Bridgette’s Pick of the Week: 5 Easy Ways to Make Your Wedding in St. Lucia (Even More) Memorable

Give the Drummer Some! Find out how to incorporate this into your wedding day.

Once you’ve decided to say “I Do” on an island like St. Lucia, it would be easy to just sit back and have the same type of affair you would in your hometown, right? But the truth is, part of the reason you and your boo thang decided on destination nuptials in the first place is because you wanted both you and your guests to experience something different than what you can offer in your own neck of the woods. So while in town for the LoveElevated Symposium, Triple B got the inside scoop on five easy ways to insert some local flavor into your St. Lucian wedding! (Your guests will thank you.)

Steel Pan Drummers – Booking a few or even one will help evoke a bit of genuine island flare into your big day. Perhaps a during the cocktail hour or rehearsal dinner — it will go a long way in ambiance.

Madras Cloth – This bright, vibrant fabric dates back to slavery and can be incorporated into anything from your invitations to your favors. I actually wished I had gotten someone to give me a better understanding of the significance of Madras fabric while I was in St. Lucia but time did not permit. I assure you that your guests (regardless of sex, race or age) will appreciate learning something new and interesting as a result of your wedding. Give yourself a crash course here. 

Teach Your Guests Some Patois – While English is the primary language spoken in St. Lucia, it is very common to hear locals conversing in Patois or Creole. How cool would it be to give your guests a cheat sheet translation of words and phrases they might actually use during your wedding weekend like, “Hello!” and “May I have more rum, please?(I attempted to learn a few simple words from one of our drivers during my stay and it was an epic fail.)

Give Black Cake as Favors This is an extremely popular Caribbean tradition particularly for Christmas and weddings. I personally don’t like the cake but it is always impressive when people of the African Diaspora are able to maintain any part of their culture since so much of it has been taken from us. Adding a small item like bakes or doubles to your menu could also do the trick.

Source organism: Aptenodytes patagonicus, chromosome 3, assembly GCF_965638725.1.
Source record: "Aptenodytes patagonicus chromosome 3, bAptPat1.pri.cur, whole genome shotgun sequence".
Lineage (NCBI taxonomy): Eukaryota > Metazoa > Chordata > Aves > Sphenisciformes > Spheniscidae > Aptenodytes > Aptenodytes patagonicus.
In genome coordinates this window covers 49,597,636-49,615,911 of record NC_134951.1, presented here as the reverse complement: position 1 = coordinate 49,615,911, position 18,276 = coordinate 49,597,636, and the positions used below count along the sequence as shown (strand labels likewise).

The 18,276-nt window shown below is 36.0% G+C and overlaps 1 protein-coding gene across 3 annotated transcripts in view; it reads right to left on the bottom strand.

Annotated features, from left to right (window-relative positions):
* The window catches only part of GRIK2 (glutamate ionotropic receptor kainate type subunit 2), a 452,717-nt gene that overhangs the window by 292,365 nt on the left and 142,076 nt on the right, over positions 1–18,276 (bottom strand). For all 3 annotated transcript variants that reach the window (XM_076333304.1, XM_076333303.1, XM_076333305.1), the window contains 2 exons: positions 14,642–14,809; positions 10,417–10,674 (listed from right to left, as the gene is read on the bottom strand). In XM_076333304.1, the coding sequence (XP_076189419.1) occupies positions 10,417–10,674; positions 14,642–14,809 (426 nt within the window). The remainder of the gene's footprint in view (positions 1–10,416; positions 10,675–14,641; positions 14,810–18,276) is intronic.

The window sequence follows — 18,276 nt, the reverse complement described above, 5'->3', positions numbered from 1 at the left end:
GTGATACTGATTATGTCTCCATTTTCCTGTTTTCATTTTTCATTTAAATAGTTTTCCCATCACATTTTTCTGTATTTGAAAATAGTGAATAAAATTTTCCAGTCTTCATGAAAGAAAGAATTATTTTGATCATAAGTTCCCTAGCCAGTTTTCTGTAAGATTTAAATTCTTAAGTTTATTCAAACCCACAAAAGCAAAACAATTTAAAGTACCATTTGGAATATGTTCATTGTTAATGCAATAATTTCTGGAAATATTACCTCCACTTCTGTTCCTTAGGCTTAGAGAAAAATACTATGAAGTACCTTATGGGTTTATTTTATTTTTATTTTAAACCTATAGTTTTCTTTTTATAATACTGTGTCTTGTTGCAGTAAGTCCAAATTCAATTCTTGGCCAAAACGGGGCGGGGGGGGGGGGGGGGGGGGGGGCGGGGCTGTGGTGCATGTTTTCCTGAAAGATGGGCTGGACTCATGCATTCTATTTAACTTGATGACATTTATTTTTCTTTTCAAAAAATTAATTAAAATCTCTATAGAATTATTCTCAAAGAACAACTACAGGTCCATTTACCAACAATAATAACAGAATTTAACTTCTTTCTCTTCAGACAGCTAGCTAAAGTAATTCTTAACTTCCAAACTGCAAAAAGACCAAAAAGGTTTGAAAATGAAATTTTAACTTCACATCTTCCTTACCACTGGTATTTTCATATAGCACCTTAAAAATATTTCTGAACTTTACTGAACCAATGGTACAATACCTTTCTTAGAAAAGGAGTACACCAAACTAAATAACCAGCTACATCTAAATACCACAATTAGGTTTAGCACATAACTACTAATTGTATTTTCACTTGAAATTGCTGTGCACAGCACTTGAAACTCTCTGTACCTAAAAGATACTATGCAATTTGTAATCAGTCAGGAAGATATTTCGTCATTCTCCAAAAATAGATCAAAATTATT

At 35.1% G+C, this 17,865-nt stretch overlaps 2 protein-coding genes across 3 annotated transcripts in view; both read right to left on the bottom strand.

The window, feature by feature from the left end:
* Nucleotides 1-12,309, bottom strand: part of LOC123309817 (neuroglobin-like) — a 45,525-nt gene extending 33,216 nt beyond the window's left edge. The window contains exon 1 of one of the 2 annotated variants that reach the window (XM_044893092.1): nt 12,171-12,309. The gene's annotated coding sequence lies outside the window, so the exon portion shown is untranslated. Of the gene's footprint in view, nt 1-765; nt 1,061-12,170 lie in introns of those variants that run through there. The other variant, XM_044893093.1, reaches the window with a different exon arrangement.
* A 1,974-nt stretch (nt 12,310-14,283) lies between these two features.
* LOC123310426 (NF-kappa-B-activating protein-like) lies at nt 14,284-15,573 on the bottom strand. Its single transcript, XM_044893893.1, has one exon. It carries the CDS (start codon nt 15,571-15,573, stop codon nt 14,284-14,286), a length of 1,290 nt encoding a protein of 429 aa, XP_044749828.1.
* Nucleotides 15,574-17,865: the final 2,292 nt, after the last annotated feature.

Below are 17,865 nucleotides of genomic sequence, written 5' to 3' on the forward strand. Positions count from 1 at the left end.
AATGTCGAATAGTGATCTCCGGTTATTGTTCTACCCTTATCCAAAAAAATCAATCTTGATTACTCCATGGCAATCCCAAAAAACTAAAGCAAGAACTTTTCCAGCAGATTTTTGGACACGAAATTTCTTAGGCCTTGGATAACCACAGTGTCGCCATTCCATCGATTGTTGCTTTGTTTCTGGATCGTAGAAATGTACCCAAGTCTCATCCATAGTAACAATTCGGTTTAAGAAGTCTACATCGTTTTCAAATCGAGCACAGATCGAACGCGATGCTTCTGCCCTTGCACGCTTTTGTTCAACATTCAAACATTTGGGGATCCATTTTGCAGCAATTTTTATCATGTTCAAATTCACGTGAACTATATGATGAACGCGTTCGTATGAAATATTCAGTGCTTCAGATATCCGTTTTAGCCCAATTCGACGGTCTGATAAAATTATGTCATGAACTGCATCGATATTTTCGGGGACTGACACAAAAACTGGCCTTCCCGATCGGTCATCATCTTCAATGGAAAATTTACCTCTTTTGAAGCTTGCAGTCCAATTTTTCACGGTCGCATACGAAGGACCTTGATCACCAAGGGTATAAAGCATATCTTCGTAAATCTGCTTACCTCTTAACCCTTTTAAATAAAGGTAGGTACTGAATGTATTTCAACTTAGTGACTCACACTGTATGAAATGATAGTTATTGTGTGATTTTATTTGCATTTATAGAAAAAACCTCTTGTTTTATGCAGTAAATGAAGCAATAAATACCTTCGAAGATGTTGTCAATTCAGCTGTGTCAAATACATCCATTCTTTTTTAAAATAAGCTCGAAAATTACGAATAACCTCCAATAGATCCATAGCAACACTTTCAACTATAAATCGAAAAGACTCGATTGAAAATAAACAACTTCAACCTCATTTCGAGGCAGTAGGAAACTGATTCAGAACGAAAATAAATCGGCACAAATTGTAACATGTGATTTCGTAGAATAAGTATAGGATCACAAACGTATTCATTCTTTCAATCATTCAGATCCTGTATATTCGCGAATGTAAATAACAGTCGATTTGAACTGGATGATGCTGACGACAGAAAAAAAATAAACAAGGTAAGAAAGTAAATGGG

Plan for at Least One Group Activity Off the Resort – Whether it is limin’ (Caribbean slang for chillin’) in Rodney Bay at one of the popular cafes or lounges to attending the Friday Night Fish Fry/Jump Up in Anse la Raye, it would be a shame for you and your guests to visit a culturally rich island like St. Lucia and only mingle with other tourists.

BONUS: If you’re planning to give your guests a welcome bag or basket (a nice touch if they’ve traveled long distances to celebrate your new union), consider including a bottle of Piton beer (a local fave), hot pepper sauce (I saw this everywhere while in St. Lucia and there are dozens of varieties) and/or banana ketchup.

What are your thoughts on the above list? Have you ever experienced any of these things in St. Lucia or elsewhere?

What is your favorite destination wedding memory?

[Top image courtesy of: cbayresort.com.]

 

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    Comments

    1. I grew up in a home where patois was spoken. Not only did I not learn the dialect, but I was foolish enough to brag about not understanding a dialect that many of my older relatives attempted to teach my generation. This isn’t about weddings, but I wish I could go back in time. St. Lucia is one of the prettiest places I have ever been.

    2. Bridgette Bridgette says:

      @Kim – Thanks so much for sharing! It isn’t too late. I’m sure there’s an older family member or close family friend who would be eager to teach you. I try to soak up as much knowledge as I can about my Southern roots when I visit my family below the Mason Dixon line yet I didn’t (perhaps couldn’t?) appreciate the summers I spent in rural NC as a child.

    3. I am a born and raised Lucian that moved to Miami for University. This article made me miss home. I’ve attended two weddings on my island of friends from the states and I left both weddings wondering why they chose to have destination weddings. Neither wedding incorporated culture, flair, nor tradition of the island. Both were beautiful, but I still don’t know why they didn’t have the same wedding in their home towns. Thank you for sharing how things should be done.

    4. We gave away black cake too…Check out the pics…My fam is Jamaican…sweet reminder of a sweet day…corny but true :)….http://www.afterthealtarcall.com/2013/10/01/10-tips-on-how-to-have-a-wedding-for-200-people-for-less-than-12000/

    5. Bridgette Bridgette says:

      @Jasmine – Your comment brought a huge smile to my face. I’m happy to know this post resonated so well with you. Thanks for stopping by Triple B!

      @Jackie – We love corny ’round these parts. ;-) Thanks for sharing.

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